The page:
Updated: February 2nd, 2011
WordPress has a great way of letting you use simple text tags called shortcodes to provide a whole bunch of functionality, including custom PHP code. In this article, I'm assuming that you already know what shortcodes do and how they operate (if you don't, head over here: Shortcode_API).
One glaring omission in the way shortcodes are set up by default is that they only get triggered in the content of your post, leaving the sidebar and comments out. I'm sure this is done for security, so that your readers can't screw something up by posting shortcodes they're not supposed to – after all, shortcodes are PHP snippets on the backend.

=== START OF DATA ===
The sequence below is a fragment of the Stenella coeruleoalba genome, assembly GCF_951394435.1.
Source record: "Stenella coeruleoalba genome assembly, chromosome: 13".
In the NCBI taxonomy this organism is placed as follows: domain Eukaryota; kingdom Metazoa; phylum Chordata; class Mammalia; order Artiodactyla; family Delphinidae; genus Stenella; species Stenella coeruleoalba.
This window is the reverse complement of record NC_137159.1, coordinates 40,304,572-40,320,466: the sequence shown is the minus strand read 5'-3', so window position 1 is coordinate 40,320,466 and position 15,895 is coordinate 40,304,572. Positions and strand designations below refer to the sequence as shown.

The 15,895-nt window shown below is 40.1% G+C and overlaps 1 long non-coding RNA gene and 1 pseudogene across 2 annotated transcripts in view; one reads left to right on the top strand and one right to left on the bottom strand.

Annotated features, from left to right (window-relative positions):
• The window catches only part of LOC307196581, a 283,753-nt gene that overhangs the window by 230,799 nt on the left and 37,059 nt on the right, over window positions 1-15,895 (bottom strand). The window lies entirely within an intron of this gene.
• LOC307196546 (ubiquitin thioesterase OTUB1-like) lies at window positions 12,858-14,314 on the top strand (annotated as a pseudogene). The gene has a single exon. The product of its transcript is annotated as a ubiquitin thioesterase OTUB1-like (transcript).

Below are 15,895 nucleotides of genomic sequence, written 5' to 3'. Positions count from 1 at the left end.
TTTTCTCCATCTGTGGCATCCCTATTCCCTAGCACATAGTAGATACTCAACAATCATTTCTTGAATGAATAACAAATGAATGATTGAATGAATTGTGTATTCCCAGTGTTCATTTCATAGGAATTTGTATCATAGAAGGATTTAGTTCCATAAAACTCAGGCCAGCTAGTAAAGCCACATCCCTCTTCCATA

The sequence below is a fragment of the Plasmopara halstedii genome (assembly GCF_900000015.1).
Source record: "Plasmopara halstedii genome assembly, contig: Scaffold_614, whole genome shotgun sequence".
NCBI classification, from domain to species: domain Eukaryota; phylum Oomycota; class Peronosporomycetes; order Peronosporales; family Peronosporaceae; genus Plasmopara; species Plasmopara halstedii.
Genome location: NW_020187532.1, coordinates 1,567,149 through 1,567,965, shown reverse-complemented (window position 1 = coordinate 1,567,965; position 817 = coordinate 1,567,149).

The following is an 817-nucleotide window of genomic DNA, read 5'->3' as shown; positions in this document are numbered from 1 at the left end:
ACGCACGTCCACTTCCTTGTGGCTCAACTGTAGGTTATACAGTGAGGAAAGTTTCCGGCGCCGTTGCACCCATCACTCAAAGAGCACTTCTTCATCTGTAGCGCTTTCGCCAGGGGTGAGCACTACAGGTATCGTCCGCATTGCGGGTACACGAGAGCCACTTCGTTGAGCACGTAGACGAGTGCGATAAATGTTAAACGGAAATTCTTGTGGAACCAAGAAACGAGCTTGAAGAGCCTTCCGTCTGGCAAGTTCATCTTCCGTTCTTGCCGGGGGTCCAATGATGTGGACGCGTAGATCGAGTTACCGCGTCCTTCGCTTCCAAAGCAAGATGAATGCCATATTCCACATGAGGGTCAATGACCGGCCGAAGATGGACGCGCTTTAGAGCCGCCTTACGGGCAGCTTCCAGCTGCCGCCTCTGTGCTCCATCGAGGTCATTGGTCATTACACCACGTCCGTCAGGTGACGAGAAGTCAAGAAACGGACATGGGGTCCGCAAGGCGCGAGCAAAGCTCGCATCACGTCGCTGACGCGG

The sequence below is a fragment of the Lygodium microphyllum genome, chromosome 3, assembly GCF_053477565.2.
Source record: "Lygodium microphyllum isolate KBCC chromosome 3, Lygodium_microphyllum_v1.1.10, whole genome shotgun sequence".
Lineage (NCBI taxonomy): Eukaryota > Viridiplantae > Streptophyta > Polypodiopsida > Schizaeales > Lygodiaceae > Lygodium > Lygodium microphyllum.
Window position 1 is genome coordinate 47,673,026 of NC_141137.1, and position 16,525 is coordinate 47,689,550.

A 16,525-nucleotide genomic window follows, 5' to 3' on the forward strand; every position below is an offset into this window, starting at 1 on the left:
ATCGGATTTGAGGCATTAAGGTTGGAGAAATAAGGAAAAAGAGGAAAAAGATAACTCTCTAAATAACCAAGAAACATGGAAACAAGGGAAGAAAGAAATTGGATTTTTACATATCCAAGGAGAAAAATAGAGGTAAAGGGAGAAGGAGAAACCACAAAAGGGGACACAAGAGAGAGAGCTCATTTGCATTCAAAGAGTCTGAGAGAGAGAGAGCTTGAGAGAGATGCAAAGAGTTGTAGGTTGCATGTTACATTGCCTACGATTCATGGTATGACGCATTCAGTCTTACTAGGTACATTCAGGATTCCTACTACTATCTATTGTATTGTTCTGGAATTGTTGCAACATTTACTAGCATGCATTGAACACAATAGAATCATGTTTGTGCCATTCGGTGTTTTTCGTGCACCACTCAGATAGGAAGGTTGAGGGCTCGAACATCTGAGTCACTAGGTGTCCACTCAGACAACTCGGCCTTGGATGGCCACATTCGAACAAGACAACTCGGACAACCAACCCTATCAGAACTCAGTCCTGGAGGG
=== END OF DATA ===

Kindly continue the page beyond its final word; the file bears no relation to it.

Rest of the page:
However, let's assume you really know what you're doing …
Here are some discussions and mentions around the web:
Sure, there are drawbacks to this method and it does require some more processing on the backend and it's not for everyone, which is why we should always strive for an even better solution.
I stand by my point of view that, for instance, my dedicated …
Updated: August 30th, 2014
In this tutorial, I am going to introduce a WordPress technique that I believe was unpublished until I raised the question a few days ago on the WordPress forums.
I briefly mentioned this approach here but Scribu decided to expand on …